Setting up — and monitoring — your retirement portfolio is key to ensuring that you have enough money to retire when it comes time. You’ll want to have a mixture of investments that are designed to protect your portfolio from swings in the market while also seeking to maximize your returns.
This setup is a tough balance to walk with such a variety of investment options available. However, one component that I recommend for all retirement portfolios is annuities.
What Is an Annuity?
An annuity is an agreement that you make with an insurance company. When you purchase an annuity, you either make a lump-sum payment or monthly payments to the insurance company. On a date determined by the terms of the annuity, you’ll begin receiving regular disbursements from the insurance company.
There are three basic types of annuities, including fixed, variable, and indexed. A fixed annuity provides you with a guaranteed payout.
A variable annuity has no predetermined payout and is instead tied to the performance of specified mutual funds. This type of annuity provides you with the potential for a higher return, but it comes with additional risk.
Indexed annuities provide a guaranteed minimum payout, but a portion of the return is tied to a market index — normally the S&P 500. This type comes with increased risk and the potential for a higher return depending on how the market index performs.
What Are the Benefits of Annuities?
There are several advantages to purchasing annuities. These include:
Growth with Stability
An annuity can add not only stability but also growth. Ty Young, CEO of Ty J. Young Wealth Management noted on the benefits of annuities in a retirement strategy: “Growth with Stability. An annuity can add not only stability but also growth. An annuity can uniquely position your portfolio with an element of safety and growth at the same time.”
The right annuity can uniquely position your portfolio with an element of safety and growth at the same time. This type of investment can help protect the value of your portfolio while also giving you the potential for increased returns, especially if you purchase a variable or indexed annuity.
Annuities do not come with mandatory withdrawal restrictions. You can begin to take distributions from an annuity anytime you want to. There are also no contribution limits placed on annuities, so you can contribute as much as you like to them each year.
Tax-Free Retirement Growth
Money that is used to fund an annuity is tax-deferred. You won’t owe taxes on your annuity contributions until you begin receiving payments. It’s also possible to purchase an annuity through a Roth IRA to receive tax-free income during your retirement.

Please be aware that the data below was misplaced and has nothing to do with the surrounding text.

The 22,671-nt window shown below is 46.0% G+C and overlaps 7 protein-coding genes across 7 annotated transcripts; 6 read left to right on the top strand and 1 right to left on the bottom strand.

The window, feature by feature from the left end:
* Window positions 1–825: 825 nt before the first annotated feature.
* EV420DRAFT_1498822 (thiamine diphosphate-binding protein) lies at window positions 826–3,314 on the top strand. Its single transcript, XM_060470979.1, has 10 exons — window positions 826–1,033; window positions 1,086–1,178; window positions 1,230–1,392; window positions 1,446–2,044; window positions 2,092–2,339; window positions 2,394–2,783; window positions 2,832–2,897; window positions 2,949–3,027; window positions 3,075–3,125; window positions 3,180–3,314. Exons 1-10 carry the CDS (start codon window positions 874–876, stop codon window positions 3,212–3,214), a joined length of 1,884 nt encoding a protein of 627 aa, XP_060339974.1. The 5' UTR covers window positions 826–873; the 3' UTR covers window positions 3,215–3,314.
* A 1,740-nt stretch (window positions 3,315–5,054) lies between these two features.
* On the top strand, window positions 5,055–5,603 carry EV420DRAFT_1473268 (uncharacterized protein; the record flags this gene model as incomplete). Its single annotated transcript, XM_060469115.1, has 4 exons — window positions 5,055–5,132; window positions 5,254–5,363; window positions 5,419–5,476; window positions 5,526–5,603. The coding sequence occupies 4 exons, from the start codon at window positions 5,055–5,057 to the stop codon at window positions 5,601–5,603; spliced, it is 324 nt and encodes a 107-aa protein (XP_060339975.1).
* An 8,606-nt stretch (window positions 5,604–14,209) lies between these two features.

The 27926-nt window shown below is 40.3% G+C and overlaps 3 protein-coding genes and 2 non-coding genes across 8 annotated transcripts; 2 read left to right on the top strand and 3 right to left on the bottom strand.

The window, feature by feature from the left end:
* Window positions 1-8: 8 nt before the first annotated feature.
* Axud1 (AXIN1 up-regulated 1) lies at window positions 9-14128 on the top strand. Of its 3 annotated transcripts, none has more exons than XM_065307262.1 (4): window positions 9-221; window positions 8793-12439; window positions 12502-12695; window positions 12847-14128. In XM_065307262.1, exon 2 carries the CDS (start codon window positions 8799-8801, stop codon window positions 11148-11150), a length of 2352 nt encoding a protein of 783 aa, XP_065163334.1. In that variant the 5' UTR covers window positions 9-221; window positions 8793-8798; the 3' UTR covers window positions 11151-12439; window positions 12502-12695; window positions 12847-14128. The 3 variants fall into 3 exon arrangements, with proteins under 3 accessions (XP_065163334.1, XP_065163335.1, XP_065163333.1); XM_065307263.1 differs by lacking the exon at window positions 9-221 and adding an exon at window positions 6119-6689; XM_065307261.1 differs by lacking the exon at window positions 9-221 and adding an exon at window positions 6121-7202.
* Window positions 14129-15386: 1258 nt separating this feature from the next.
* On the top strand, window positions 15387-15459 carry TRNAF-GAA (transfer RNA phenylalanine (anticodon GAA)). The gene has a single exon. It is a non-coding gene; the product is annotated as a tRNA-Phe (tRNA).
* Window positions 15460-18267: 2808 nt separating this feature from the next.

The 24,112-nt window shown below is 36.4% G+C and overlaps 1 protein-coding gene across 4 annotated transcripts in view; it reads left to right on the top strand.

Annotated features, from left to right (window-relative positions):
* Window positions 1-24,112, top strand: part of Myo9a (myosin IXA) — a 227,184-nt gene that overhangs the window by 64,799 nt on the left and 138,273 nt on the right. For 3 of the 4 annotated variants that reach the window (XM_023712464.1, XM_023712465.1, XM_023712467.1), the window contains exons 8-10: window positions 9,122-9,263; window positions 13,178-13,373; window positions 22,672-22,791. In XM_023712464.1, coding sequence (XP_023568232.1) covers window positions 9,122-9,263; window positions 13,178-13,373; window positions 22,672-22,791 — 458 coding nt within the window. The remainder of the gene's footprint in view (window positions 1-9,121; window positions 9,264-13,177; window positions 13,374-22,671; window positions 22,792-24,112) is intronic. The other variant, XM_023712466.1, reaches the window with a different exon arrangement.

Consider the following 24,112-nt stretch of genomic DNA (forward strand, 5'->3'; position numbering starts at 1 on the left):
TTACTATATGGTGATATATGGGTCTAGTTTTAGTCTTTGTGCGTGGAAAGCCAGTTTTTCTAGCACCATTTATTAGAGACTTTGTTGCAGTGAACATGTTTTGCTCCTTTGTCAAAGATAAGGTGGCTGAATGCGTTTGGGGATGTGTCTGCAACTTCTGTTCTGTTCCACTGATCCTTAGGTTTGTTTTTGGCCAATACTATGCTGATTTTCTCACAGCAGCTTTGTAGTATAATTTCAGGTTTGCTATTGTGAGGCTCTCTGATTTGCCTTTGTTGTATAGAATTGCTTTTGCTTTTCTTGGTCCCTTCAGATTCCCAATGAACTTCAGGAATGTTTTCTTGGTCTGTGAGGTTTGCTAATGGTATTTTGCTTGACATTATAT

If you pass on before realizing the entire value of your annuity income stream, it can be transferred to your designated beneficiary. Thus, they’ll receive its benefits until the income stream is fully exhausted. It won’t simply end with your death.
While there is some risk associated with purchasing variable or indexed annuities, most insurance companies provide riders that may be bought to reduce the risk.
These riders allow for guaranteed minimum income if the market plunges. Riders available will differ by the insurance company. If you are concerned about the risk associated with variable or indexed annuities, riders may provide you with some peace of mind.
Should I Rollover My Investment Account from a Previous Job?
Frequently, investors wonder whether an investment account such as 401(k) or IRA should be rolled over into their current employer’s account or if it should be left alone.
Ty J. Young, when asked whether previous 401Ks should be rolled over agreed: “For most people the answer is yes. By rolling over those 401k’s and IRA’s into one self-directed IRA, that allows investors to build a winning portfolio.” He added: “And to have a winning portfolio you must have three main elements: (1) You are set up for income, either now or in the future; (2) Growth; and, (3) Protection against market losses. It’s much simpler to have all three if you have all of your previous employer accounts in one self-directed IRA.”
It’s much simpler to have all three if you have all of your previous employer accounts in one self-directed IRA.
A self-directed IRA can hold a variety of investments outside of traditional stocks and bonds, known as alternative investments. You’ll be able to manage the contents of your self-directed IRA on your own, allowing for greater investment freedom.
Self-directed IRAs may be set up as either traditional or Roth IRAs. A traditional IRA allows you to make initial investments tax-free, but you’ll pay taxes on your distributions in retirement. On the other hand, contributions to your Roth IRA account are made with after-tax money, but they may be withdrawn during retirement on a tax-free basis.
Are Annuities Right for Me?
Annuities can be a fantastic addition to your retirement portfolio. They can serve as a buffer to other investments that are subject to market swings, such as stocks, bonds, and other investments. If you decide to purchase a variable or indexed annuity, you may find that your annuity can appreciate over time.
For those who have 401(k)s or IRAs from previous jobs, it’s important to transfer their balances into another medium rather than allowing them to sit. A recommended option is the self-directed IRA, which allows you to fully manage the contents of your portfolio on your own.
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